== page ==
Information design research at the intersection of society, technology, and science

Last month, one of the stops during my trip to Mexico was with students from the Design, Information and Communication Masters (MADIC) program at Universidad Autónoma Metropolitana (UAM). The program includes three tracks – Information Design, Interaction Systems, and Communication Strategies – and fosters an integrated approach to address social and technological challenges at local and global levels. Most projects are interdisciplinary where students from each track work collaboratively.

More than 20 students from across all three tracks attended the research seminar to share their theses at varying stages of development. Theses are conducted in pairs mixing students from two different tracks, and focus on a wide range of topics; these are only some of the theses proposals we discussed:

  • visual communication to improve blood donations amongst students
  • cutting-edge technology-driven visualizations to enhance doctor-patient dialogue when dealing with life threatening conditions
  • prevention of visual misinformation during voting processes
  • fostering women inclusion in STEM scientific research through education
  • development of playful pedagogic approaches to improve biology education

The resulting conversation provided a fascinating window into the students’ research journeys, concerns, struggles, and motivations. By the end of the seminar, I was impressed with the variety of projects: not two of them are investigating the same topic! Some projects were more framed – the design of wayfinding system for a national park – while others had a more systemic goal – understanding the impact of families in their children’s choices, but I found myself asking similar questions to each group: Why are interested in the topic? What are you trying to accomplish? Which specific context are you examining? Why did that problem emerge? Who are you trying to help? Like any research project, a Master thesis needs to be very well-defined to avoid being too broad or too narrow, and students being able to arrive to the intended outputs in the given time. Common to all research projects is having:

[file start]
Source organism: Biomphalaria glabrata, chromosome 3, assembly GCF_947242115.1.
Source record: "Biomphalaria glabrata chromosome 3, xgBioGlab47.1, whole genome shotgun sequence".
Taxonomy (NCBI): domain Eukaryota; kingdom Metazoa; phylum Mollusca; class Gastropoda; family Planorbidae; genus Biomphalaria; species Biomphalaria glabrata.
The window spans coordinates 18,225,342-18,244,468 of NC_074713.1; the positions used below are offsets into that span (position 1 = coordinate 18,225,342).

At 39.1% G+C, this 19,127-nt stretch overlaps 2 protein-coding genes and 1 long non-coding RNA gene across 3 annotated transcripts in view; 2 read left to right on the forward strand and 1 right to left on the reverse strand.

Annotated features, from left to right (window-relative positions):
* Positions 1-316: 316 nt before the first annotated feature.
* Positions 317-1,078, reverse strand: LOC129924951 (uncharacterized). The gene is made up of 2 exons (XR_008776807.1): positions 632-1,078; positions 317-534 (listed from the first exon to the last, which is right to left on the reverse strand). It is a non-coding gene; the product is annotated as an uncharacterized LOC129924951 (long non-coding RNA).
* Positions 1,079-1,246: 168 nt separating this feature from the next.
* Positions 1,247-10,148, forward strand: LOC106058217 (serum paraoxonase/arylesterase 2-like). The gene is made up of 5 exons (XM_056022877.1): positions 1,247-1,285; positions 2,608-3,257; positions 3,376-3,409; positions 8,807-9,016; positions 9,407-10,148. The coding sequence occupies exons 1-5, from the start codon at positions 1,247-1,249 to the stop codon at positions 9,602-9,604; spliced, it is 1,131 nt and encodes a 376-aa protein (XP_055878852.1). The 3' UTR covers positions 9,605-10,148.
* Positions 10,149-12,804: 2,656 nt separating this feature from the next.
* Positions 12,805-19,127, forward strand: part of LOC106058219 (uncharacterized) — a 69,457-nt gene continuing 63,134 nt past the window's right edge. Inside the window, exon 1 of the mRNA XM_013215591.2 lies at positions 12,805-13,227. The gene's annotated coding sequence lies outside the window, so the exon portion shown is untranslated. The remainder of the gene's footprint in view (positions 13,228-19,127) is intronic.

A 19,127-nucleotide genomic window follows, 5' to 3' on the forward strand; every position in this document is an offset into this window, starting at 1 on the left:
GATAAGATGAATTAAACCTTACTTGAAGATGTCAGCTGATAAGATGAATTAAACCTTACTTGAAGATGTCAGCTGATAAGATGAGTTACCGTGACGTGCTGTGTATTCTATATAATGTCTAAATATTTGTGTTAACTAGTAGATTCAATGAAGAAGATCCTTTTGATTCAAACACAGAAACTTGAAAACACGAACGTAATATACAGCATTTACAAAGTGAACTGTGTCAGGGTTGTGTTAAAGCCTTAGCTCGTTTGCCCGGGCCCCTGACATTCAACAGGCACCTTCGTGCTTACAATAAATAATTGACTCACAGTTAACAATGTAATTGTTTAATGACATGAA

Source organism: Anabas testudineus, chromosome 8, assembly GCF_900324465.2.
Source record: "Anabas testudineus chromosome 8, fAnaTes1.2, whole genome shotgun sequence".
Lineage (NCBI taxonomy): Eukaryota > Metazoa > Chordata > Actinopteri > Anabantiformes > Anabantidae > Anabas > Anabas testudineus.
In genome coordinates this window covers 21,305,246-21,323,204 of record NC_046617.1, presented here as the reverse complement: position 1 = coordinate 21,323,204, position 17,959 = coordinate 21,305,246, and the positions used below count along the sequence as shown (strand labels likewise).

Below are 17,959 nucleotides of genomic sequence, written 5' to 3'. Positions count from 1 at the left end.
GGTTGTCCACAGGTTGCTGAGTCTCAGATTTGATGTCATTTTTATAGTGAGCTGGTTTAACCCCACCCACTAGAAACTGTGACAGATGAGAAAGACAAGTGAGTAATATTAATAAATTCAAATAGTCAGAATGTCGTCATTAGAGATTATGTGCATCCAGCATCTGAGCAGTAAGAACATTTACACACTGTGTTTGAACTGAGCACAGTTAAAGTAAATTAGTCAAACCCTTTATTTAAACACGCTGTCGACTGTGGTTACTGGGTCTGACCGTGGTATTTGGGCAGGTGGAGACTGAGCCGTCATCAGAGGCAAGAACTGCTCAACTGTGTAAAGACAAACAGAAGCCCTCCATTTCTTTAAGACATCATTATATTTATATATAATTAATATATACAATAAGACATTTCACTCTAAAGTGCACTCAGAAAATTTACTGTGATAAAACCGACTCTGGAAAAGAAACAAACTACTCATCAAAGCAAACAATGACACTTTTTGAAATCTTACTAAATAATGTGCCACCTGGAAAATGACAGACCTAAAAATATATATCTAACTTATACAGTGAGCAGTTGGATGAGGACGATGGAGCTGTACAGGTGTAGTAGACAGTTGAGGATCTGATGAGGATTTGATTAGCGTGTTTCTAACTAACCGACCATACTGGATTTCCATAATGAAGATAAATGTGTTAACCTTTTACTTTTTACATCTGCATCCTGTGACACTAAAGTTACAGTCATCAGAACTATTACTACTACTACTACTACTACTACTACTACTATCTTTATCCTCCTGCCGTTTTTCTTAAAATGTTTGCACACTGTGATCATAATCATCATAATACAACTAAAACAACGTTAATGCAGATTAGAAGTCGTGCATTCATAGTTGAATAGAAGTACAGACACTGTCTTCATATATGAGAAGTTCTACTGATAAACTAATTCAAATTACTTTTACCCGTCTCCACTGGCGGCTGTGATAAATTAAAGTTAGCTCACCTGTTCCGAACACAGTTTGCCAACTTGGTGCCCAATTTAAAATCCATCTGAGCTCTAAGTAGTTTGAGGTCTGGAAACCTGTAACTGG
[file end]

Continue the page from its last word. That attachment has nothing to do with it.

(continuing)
• A clear goal: this is the problem to solve or the specific situation to learn more about
  • Audience: the population that will be studied, and any other relevant ones that directly or indirectly have a role to play
  • Intended output: the main thing that will be developed after the research; this can be anything from a method or set of guidelines to a new product or a strategy
  • Intended outcome: the main change that is expected if the output would be implemented
  • Methodological strategy: the way you will find answers and data to support decisions and answer questions
  • Research question: summarizes all the above in one sentence or statement
  • Key contribution: any academic research has a broader purpose, which is to build knowledge of the relevant field of study. The contribution goes beyond the specifics of the thesis, so in what ways will the research advance the field? How can others benefit from the results?

In design-driven thesis, it is expected that the main contribution to be related to the design field or respective practice, as well as findings to inform decisions made throughout the design process. In the seminar, most projects have a clear information design component: to educate, to visually explain, to develop visualization techniques, to define guidelines for effective data visualization, etc. This means that although when a thesis sounds super interesting, if the role of design isn’t clearly articulated, it is necessary to revise the initial proposal to ensure it falls within the remit of design.

To me, it is crucial to encourage students to approach design – and information design – from more than traditional perspectives alone, but it is also essential that students understand the scale at which they will investigate and intervene, as this will help set realistic expectations. Mapping the project components and key connections provides direction and structure to the research, which is even more important when it is collaborative.

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